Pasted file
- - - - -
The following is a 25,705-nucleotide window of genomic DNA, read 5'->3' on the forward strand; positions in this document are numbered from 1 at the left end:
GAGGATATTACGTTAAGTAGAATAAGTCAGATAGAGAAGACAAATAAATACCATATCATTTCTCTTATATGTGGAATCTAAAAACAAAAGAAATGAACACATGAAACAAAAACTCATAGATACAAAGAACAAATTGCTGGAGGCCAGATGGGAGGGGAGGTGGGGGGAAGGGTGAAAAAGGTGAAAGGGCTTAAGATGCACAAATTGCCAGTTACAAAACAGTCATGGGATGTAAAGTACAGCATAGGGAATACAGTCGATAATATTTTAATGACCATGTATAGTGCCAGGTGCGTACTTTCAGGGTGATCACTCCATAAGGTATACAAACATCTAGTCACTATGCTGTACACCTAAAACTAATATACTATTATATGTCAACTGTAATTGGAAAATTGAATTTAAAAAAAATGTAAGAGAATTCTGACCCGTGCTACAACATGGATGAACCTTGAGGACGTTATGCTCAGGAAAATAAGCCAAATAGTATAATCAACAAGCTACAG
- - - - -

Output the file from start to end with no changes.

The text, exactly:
The following is a 25,705-nucleotide window of genomic DNA, read 5'->3' on the forward strand; positions in this document are numbered from 1 at the left end:
GAGGATATTACGTTAAGTAGAATAAGTCAGATAGAGAAGACAAATAAATACCATATCATTTCTCTTATATGTGGAATCTAAAAACAAAAGAAATGAACACATGAAACAAAAACTCATAGATACAAAGAACAAATTGCTGGAGGCCAGATGGGAGGGGAGGTGGGGGGAAGGGTGAAAAAGGTGAAAGGGCTTAAGATGCACAAATTGCCAGTTACAAAACAGTCATGGGATGTAAAGTACAGCATAGGGAATACAGTCGATAATATTTTAATGACCATGTATAGTGCCAGGTGCGTACTTTCAGGGTGATCACTCCATAAGGTATACAAACATCTAGTCACTATGCTGTACACCTAAAACTAATATACTATTATATGTCAACTGTAATTGGAAAATTGAATTTAAAAAAAATGTAAGAGAATTCTGACCCGTGCTACAACATGGATGAACCTTGAGGACGTTATGCTCAGGAAAATAAGCCAAATAGTATAATCAACAAGCTACAG